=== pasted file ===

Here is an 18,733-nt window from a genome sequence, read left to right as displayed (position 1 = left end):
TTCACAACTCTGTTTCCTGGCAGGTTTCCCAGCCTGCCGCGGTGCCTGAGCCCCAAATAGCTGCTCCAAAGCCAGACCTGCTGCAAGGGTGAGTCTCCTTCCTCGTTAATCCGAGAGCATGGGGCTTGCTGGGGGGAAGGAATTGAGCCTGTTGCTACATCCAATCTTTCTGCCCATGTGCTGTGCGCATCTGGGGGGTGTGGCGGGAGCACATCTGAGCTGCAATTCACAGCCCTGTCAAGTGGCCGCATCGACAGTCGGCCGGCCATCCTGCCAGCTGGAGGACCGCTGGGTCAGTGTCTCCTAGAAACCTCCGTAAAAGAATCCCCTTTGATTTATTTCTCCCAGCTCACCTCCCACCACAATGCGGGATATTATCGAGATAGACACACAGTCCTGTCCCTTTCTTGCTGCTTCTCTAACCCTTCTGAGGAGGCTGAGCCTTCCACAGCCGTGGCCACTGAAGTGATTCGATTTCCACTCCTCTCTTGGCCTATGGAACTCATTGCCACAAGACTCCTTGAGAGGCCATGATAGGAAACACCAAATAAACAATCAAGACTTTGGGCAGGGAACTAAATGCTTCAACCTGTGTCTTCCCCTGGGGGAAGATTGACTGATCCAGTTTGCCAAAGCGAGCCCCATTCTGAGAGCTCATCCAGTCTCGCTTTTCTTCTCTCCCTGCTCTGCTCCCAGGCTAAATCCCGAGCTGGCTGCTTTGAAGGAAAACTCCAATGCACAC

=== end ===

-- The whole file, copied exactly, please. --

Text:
Here is an 18,733-nt window from a genome sequence, read left to right as displayed (position 1 = left end):
TTCACAACTCTGTTTCCTGGCAGGTTTCCCAGCCTGCCGCGGTGCCTGAGCCCCAAATAGCTGCTCCAAAGCCAGACCTGCTGCAAGGGTGAGTCTCCTTCCTCGTTAATCCGAGAGCATGGGGCTTGCTGGGGGGAAGGAATTGAGCCTGTTGCTACATCCAATCTTTCTGCCCATGTGCTGTGCGCATCTGGGGGGTGTGGCGGGAGCACATCTGAGCTGCAATTCACAGCCCTGTCAAGTGGCCGCATCGACAGTCGGCCGGCCATCCTGCCAGCTGGAGGACCGCTGGGTCAGTGTCTCCTAGAAACCTCCGTAAAAGAATCCCCTTTGATTTATTTCTCCCAGCTCACCTCCCACCACAATGCGGGATATTATCGAGATAGACACACAGTCCTGTCCCTTTCTTGCTGCTTCTCTAACCCTTCTGAGGAGGCTGAGCCTTCCACAGCCGTGGCCACTGAAGTGATTCGATTTCCACTCCTCTCTTGGCCTATGGAACTCATTGCCACAAGACTCCTTGAGAGGCCATGATAGGAAACACCAAATAAACAATCAAGACTTTGGGCAGGGAACTAAATGCTTCAACCTGTGTCTTCCCCTGGGGGAAGATTGACTGATCCAGTTTGCCAAAGCGAGCCCCATTCTGAGAGCTCATCCAGTCTCGCTTTTCTTCTCTCCCTGCTCTGCTCCCAGGCTAAATCCCGAGCTGGCTGCTTTGAAGGAAAACTCCAATGCACAC